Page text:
(Mr Young) No, not in a one-size-fits-all way method. There is no formal process which will get an easy answer. What we do do is meet regularly the Chief Executives and set them personal objectives. We compare them over time and we look at the different ways in which they could be maximising commercialisation. Remember, receipts are not the only indicator. What we need is a menu of indicators to discuss on a sensible basis year-by-year-by-year with each research council what they are doing and that is what we do.

  176. Presumably you do accept the statement in para 2.6 that more should be done or can be done to develop further objectives and targets?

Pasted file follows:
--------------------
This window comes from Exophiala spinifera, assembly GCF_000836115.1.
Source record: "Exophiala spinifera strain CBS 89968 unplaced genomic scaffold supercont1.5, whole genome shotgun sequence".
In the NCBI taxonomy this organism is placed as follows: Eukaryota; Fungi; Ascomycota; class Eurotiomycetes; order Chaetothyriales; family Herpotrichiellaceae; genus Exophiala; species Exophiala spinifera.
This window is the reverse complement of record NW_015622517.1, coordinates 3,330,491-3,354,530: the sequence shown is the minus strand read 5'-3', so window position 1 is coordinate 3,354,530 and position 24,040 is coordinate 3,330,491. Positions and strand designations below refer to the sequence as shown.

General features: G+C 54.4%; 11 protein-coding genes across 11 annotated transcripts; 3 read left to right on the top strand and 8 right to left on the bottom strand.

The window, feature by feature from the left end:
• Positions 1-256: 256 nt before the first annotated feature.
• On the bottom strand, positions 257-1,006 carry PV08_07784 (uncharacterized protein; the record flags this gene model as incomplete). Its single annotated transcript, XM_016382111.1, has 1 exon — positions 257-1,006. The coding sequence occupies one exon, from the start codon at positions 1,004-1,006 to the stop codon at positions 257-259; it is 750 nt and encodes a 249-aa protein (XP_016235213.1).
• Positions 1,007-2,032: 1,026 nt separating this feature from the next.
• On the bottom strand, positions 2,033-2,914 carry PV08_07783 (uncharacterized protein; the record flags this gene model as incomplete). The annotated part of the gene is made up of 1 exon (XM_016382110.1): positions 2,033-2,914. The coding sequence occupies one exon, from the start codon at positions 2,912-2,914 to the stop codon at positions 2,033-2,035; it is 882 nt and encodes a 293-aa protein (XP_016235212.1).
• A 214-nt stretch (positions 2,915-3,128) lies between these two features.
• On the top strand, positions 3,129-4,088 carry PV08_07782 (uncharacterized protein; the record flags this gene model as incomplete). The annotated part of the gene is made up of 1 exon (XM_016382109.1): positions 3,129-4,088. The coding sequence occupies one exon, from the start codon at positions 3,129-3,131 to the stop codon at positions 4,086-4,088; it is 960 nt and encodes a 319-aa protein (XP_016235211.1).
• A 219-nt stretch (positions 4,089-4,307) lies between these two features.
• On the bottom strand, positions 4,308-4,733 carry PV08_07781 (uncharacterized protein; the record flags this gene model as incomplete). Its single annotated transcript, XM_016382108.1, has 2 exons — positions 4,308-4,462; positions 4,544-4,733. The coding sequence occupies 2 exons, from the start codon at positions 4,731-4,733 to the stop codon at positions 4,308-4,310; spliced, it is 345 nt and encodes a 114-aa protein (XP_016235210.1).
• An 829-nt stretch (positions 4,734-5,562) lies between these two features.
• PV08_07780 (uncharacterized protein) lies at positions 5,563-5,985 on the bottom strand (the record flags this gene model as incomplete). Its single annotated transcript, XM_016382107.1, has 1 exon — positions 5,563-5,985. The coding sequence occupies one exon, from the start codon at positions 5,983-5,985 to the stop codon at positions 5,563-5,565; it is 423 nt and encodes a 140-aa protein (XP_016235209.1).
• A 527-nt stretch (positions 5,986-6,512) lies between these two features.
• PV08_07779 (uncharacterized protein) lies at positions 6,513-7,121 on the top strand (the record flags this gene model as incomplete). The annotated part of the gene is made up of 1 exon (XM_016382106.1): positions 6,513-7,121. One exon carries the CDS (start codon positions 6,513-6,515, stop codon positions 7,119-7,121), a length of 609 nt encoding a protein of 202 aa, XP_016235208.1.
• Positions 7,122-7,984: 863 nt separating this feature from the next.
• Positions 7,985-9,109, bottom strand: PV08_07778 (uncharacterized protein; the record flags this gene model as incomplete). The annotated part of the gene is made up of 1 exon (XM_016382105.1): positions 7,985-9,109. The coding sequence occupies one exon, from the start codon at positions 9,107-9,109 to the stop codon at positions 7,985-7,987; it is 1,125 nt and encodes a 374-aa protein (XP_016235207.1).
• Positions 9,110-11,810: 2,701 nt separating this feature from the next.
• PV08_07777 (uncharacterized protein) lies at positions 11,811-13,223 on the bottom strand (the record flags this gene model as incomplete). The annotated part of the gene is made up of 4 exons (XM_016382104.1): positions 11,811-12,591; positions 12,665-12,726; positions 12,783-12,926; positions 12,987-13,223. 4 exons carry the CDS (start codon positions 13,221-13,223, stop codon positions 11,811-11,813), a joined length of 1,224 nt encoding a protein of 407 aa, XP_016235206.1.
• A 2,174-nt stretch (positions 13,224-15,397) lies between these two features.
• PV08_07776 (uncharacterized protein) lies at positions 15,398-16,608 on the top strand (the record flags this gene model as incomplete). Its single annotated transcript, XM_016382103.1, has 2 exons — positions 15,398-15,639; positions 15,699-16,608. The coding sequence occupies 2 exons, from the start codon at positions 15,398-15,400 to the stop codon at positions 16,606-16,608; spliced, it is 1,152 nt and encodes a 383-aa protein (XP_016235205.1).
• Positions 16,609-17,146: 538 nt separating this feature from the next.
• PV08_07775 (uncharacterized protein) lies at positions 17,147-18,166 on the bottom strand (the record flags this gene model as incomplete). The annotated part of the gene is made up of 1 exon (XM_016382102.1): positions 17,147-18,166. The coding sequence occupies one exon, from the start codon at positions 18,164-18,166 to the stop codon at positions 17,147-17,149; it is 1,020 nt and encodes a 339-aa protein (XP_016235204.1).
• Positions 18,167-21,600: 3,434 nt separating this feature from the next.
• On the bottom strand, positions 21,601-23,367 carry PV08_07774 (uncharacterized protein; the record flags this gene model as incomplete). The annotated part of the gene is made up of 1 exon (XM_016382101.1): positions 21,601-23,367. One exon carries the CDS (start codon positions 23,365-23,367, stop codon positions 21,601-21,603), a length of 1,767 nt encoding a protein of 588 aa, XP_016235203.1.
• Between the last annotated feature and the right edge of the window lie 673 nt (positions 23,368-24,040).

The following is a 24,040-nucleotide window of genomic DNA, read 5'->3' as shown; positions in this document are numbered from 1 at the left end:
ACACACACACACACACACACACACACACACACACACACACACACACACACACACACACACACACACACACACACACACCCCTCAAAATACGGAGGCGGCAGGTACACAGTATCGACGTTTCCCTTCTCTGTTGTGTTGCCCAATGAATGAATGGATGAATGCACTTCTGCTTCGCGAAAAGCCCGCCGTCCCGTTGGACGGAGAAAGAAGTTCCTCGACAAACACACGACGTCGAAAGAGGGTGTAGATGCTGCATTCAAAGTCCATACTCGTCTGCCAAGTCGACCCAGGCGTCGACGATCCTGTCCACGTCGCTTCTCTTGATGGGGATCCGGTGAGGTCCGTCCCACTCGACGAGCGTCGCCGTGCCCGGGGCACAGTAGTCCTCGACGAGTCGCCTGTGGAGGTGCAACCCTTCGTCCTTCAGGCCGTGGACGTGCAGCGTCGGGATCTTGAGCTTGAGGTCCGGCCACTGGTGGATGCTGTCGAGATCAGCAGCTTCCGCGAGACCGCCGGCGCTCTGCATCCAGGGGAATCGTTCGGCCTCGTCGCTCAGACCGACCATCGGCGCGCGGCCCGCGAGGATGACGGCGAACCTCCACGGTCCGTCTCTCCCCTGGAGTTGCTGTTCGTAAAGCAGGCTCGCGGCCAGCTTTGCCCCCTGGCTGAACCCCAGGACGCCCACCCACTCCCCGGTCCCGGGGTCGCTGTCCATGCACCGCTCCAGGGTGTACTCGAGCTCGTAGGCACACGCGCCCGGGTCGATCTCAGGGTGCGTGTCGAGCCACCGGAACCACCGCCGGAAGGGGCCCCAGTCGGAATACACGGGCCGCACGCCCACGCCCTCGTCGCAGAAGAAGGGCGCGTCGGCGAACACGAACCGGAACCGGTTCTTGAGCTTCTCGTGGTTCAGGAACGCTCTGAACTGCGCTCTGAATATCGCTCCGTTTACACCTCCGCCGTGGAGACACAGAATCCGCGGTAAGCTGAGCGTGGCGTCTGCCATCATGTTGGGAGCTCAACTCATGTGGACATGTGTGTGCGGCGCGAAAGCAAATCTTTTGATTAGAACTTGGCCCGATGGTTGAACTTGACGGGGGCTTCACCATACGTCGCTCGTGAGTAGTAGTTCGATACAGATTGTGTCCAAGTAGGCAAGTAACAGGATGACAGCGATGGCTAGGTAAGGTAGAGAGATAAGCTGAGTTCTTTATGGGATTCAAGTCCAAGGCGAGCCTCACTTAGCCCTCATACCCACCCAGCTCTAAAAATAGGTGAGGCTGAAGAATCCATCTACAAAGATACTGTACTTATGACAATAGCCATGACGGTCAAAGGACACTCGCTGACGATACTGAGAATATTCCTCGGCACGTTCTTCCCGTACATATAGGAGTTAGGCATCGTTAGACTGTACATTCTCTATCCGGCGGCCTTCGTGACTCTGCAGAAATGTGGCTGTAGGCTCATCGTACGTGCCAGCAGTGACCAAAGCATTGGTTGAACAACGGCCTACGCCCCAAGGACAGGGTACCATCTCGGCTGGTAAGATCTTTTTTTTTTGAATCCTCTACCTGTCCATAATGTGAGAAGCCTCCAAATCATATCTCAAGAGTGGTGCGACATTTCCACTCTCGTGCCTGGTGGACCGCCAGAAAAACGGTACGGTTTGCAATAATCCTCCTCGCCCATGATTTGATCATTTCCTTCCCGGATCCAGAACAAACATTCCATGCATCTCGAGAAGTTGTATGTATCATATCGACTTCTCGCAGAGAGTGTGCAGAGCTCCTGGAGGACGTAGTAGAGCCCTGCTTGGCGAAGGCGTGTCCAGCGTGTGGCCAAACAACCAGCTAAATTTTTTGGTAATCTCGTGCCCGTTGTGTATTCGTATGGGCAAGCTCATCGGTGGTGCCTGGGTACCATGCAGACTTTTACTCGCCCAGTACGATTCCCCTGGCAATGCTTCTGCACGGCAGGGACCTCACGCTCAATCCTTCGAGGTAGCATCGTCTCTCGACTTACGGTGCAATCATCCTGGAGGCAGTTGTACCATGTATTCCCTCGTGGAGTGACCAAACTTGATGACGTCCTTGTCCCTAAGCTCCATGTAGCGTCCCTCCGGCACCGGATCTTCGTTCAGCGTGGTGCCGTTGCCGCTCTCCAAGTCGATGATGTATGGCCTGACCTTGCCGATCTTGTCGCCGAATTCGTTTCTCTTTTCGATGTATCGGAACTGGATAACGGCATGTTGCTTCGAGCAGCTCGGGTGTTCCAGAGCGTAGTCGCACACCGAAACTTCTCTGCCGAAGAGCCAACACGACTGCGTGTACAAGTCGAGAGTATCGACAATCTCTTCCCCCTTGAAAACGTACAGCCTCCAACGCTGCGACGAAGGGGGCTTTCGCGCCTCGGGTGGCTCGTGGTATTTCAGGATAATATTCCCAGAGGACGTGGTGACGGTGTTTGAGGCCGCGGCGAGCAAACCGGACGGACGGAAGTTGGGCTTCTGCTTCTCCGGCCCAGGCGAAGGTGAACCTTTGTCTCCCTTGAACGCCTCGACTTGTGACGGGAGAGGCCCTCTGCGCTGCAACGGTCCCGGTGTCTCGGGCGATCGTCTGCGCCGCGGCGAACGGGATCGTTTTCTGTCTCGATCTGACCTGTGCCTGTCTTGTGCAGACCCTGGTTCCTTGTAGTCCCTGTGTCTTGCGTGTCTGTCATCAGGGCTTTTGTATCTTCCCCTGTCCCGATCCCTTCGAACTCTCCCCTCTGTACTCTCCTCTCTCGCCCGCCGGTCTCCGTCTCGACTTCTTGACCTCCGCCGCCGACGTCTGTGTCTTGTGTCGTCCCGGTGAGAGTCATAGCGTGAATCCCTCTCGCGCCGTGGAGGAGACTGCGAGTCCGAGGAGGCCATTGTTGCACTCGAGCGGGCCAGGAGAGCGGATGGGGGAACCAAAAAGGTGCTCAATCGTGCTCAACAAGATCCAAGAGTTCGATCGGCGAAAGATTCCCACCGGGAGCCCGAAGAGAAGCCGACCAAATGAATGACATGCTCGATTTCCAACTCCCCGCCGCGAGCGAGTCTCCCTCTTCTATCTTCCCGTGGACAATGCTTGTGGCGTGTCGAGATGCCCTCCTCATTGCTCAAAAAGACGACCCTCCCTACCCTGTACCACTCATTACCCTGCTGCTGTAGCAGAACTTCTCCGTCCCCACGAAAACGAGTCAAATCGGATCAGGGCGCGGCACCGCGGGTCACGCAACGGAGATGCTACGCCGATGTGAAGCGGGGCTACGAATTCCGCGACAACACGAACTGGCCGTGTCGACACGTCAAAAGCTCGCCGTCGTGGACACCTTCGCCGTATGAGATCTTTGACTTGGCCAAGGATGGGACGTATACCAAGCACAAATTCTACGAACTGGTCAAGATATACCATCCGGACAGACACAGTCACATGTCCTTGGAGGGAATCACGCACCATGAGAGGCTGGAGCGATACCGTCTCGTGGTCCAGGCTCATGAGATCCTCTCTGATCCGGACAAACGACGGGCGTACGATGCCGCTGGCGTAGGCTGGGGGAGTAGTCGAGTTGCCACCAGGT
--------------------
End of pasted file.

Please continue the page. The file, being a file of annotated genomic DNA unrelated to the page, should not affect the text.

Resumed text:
(Mr Young) I certainly do and we are working up new performance indicators currently.

  Mr Bacon: Chairman, no further questions.


  177. Thank you very much. Just a couple of questions to wrap up. Do you take a strategic approach, Mr Young, across a portfolio of projects or do you take a case-by-case approach as set out in paragraph 4.10 on page 35?
  (Mr Young) What we do is we ask each research council to produce a formal risk assessment process which we discuss with them, so we clear the generic form of risk assessment which they are applying and leave it to them to do the case-by-case risk assessment.